We had the good fortune of connecting with Onny Mbagwu and we’ve shared our conversation below.
Hi Onny, what led you to pursuing a creative path professionally?
Ever since I could remember at young age, I have always dreamed of performing on stage in front of a lot of people. Til’ this day, I am still having the same dream. I spent my whole life writing songs, producing music, lyrics, recording and all. I cannot stop here. As I am working on my music career, I am also pursuing a Masters of Orthotics and Prosthetics. This was something I enjoyed doing other than music (because of course music was my first love). A lot of people are wondering what I will choose between both careers. Me, I didn’t even know I had to choose. I just can’t let go of music. I want to make music and I want to do it for the rest of my life if I can. I love the way the creative process fills me up and when it all comes together in the studio, my ears do a lil dancy dance and my heart pumps rapidly. Music is something a lot of people cannot live without. I cannot live without music and I also cannot live without making music. I think it’s something that will be a part of me forever, you know? So why not turn it into a career?
Let’s talk shop? Tell us more about your career, what can you share with our community?
I have been recording music since the age of 9-year-old. When I moved from Detroit to Atlanta at 14 years old, my parents went looking for someone who will guide me though and help develop me as an artist. During that time, I wrote over 60+ songs and I was the one telling the engineer how I want my music to sound. I performed at different places and I went through a bit of artist development training. The type of music that I do is Rnb/Soul and Afrobeat. Right now, as I am still working on my career, working on building a strong fan base, and promoting my content to the right people. It is not easy doing promotion by myself and it’s even harder when you don’t have the funds to promote well. These are the challenges I am facing right now. People don’t like to look at you or listen if you have a low social media status. But that just makes me want to work harder. Another challenge is putting out unique music that isn’t what is trending right now. I love to set my music apart from others but when the music that I do, does not fit in with what is trending, then it gets left behind sometimes. I can’t give up even if I wanted to because music is my life. I still try to create the music that sets me apart from others, hoping that one day, it will trend.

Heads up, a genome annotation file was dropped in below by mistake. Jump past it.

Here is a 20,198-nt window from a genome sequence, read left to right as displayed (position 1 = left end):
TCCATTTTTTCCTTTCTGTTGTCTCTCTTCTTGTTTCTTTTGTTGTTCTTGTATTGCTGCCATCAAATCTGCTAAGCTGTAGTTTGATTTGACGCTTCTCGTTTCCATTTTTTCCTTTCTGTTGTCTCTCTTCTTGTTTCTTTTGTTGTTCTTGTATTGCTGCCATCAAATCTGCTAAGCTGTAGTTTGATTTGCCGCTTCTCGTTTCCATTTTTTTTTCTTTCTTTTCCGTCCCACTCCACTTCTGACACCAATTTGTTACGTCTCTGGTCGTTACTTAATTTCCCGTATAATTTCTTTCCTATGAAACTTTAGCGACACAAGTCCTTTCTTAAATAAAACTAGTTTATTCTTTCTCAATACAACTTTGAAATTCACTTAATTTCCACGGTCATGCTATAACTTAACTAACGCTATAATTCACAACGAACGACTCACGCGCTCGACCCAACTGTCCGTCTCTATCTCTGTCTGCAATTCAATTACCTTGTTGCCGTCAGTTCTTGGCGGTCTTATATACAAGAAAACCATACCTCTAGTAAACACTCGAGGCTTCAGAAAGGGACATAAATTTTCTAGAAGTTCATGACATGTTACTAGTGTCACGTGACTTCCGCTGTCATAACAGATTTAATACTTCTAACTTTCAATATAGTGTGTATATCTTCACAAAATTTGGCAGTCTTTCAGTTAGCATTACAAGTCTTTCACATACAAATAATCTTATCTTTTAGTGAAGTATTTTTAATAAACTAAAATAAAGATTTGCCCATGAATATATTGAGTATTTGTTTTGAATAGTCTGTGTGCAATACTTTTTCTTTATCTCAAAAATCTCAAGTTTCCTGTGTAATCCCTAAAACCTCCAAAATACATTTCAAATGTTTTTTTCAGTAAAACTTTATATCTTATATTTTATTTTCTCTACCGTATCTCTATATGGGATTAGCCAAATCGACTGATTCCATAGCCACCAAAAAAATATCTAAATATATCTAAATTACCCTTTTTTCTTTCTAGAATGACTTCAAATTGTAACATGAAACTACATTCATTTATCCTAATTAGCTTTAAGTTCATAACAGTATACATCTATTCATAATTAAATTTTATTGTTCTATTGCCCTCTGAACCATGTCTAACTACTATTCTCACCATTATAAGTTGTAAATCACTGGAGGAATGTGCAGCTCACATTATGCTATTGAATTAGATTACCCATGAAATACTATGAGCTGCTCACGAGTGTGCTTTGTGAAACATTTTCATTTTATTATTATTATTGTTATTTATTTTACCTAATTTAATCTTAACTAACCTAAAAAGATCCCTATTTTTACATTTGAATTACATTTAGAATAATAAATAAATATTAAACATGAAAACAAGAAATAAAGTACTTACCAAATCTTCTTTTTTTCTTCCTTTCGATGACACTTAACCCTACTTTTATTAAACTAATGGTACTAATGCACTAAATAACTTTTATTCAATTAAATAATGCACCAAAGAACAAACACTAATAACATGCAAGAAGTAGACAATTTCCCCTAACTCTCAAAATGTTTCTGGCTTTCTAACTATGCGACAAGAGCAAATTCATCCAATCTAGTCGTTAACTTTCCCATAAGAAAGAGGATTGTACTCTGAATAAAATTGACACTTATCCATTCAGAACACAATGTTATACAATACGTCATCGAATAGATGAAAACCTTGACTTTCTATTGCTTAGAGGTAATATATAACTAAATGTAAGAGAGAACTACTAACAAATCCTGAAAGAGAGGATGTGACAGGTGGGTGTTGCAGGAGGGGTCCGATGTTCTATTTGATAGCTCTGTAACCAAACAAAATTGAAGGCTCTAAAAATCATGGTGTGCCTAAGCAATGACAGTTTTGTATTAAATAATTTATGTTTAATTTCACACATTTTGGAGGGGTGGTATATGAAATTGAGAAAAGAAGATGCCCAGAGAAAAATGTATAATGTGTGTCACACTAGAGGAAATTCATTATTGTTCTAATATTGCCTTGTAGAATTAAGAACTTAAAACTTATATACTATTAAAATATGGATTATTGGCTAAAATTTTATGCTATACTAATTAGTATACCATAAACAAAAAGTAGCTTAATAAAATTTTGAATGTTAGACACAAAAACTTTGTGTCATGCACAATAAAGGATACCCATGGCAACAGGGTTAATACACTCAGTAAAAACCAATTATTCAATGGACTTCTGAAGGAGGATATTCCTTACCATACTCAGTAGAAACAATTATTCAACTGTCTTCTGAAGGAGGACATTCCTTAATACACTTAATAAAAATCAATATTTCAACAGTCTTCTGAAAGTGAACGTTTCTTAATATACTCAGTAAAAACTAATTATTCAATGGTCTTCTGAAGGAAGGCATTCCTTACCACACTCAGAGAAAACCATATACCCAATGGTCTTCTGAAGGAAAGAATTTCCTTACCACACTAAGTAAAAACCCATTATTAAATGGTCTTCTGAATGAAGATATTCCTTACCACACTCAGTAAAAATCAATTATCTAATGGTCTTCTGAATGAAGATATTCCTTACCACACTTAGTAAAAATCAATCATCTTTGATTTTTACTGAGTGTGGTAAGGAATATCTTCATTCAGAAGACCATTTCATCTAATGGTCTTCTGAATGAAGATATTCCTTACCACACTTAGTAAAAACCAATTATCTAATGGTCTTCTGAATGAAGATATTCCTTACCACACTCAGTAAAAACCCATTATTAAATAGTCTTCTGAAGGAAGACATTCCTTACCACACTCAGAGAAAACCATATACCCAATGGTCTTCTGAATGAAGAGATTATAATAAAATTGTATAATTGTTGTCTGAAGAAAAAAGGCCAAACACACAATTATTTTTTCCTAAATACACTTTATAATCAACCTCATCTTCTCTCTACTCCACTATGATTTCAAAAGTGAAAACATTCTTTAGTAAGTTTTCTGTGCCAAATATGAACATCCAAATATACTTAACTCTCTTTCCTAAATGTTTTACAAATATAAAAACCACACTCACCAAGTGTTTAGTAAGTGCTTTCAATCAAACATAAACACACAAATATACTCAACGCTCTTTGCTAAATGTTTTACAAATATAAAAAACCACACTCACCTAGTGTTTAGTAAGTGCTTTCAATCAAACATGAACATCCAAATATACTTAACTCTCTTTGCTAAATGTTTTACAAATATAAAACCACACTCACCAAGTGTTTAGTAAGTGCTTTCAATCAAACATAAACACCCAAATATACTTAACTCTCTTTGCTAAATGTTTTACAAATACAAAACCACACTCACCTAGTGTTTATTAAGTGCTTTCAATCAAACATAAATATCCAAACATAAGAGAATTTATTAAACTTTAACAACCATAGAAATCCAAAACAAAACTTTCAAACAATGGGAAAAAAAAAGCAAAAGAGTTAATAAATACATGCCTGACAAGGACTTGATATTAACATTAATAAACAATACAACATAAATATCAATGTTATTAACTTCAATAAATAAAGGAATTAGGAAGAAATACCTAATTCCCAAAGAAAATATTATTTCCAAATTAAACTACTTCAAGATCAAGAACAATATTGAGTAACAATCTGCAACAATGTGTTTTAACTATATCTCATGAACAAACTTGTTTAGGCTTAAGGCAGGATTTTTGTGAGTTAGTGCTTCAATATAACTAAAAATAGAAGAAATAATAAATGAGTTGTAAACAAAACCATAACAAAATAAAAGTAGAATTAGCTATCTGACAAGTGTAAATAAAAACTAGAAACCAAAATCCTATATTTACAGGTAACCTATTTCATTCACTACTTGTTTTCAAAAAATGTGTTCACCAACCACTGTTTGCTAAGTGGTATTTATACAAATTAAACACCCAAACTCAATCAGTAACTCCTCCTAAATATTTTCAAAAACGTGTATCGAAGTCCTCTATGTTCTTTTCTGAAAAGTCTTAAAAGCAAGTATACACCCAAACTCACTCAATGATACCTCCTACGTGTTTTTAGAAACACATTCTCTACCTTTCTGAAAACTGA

Any places to eat or things to do that you can share with our readers? If they have a friend visiting town, what are some spots they could take them to?
I love food so of course we would be going to all of the food places in Atlanta. But most definitely Slutty Vegan, Iron Age for K-BBQ and if we want to dress up, be fancy and expensive, Fogo De Chao. I like to take walks so we will probably take a trip to the Botanical Garden or have a picnic at Centennial Park. For some thrill and fun, we will go to Sixflags. If we want to get lit and dance, Tongue and groove is my favorite place to go to. Who else deserves some credit and recognition?
First, I Want to thank my parents for supporting me from jump. A lot of people are amazed because my parents are Nigerian and supporting their child who wants to pursue a music career. Right when I started singing at the age of 9, they let me take piano, guitar, vocal lessons, and took me to the recording studios. They have always been there right by my side through all of the ups and downs in my music career. They also continue to encourage me til this day. Next, I want to thank my church choir conductor and pianist. Michelle Baines. When I first joined the church choir at the age of 8 or 9, she said to me “Onny you have a really unique and beautiful voice.” These words, especially the “unique’ part, sparked up my creative spirit.